Elon Musk launches a $43 billion hostile takeover bid for Twitter

The richest man in the world warns by letter that he will not raise the price any further: “It is my best and last offer”

Elon Musk Twitter
Elon Musk, in 2020.John Raoux (AP)

The average multimillionaire spends their money on yachts, cars and houses. But Elon Musk isn’t your average multimillionaire. The richest man in the world, whose fortune Bloomberg estimates around 260 billion dollars–followed by Jeff Bezos at 180 billion–wants to own a social network. He has offered 43.4 billion dollars (40 billion Euros) to buy Twitter at a price of 51.4 dollars per share.

That is a 38% increase from the company’s stock price as of April 1, when Musk had yet to make known his interest. Its stockholders have received the news with increases less than 1% on Wall Street, above 46 dollars but below the magnate’s offer, a sign that investors are not completely convinced that the operation will move forward.

Twitter has 217 million daily users, according to data from the last trimester of 2021. That means that Musk would pay 185 Euros for each one of them. The owner of aerospace company SpaceX and CEO of the Tesla electric vehicle company became Twitter’s largest shareholder just a few days ago, when he bought 9.2% of shares. Until then, the platform was just one of his favorite forms of entertainment, an ideal space to let loose in a content where his popularity is indisputable, as shown by his 82 million followers. (He is the account with the eighth-largest number of followers, on a list headed by United States ex-president Barack Obama, who has 131 million followers.)

Now, Musk is going a step further. He wants to take total control in a takeover bid. It remains to be seen if there will be resistance. “My offer is my best and final offer and if it is not accepted, I would need to reconsider my position as a shareholder,” Musk warned in a letter to Twitter president Bret Taylor.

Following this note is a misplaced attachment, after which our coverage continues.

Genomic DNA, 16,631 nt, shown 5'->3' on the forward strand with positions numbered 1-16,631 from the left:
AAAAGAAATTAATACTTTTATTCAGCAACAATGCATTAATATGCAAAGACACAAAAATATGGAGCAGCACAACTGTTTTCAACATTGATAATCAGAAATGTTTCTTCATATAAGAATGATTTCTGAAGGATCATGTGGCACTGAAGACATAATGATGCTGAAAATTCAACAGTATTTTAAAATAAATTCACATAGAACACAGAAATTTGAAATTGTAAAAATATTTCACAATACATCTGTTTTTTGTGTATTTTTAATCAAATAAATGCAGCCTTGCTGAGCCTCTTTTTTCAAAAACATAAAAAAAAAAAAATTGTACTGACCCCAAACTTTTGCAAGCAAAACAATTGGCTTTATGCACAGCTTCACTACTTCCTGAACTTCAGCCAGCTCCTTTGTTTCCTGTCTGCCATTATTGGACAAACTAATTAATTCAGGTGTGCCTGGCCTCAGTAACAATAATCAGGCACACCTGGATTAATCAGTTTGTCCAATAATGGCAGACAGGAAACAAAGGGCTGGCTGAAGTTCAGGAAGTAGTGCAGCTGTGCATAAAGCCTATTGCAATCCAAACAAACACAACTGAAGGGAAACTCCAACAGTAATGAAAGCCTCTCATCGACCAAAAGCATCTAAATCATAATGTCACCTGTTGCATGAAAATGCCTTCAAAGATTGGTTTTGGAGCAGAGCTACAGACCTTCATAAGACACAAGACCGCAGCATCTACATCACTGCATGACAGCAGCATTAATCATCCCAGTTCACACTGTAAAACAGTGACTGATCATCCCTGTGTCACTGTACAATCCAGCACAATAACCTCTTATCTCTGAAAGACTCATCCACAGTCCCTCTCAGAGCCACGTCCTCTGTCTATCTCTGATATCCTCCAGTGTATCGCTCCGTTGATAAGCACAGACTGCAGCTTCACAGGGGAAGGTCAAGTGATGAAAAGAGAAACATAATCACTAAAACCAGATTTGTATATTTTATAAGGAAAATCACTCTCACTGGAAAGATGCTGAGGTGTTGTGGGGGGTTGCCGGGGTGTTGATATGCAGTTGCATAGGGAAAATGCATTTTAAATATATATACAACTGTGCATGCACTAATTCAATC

The phrase can be read as a threat. Twitter’s stockholders now see their shares growing in value, but if Musk doesn’t achieve his goal and decides to sell off his share, the fall could be as sharp as the recent increase. Musk’s changing whims are not unusual: last year, he announced that Tesla would accept Bitcoin as a payment method to buy its cars, and he reversed the policy three months later, citing environmental reasons linked to the impact of cryptocurrency mining.

The current directors of Twitter acknowledged that they received the offer, but they did not give clues about whether they would accept it. In a statement, they said that they would “carefully review the proposal” before deciding what is best for the company and its stockholders. They called for an emergency meeting to address the issue.

Unlike many other wealthy magnates, Musk tends to court public spectacle, and his announcement of the investment was no different. This morning, he posted on Twitter his intention to buy Twitter. “I made an offer,” he tweeted, alongside a link to the American regulatory agency where the proposal’s details appear. Before his announcement, speculation had centered on how Musk would get involved in Twitter with his 9%. On Sunday night, there was news: Musk had declined joining the company’s board. But the bomb exploded on Thursday with his plan to add Twitter to his list of companies.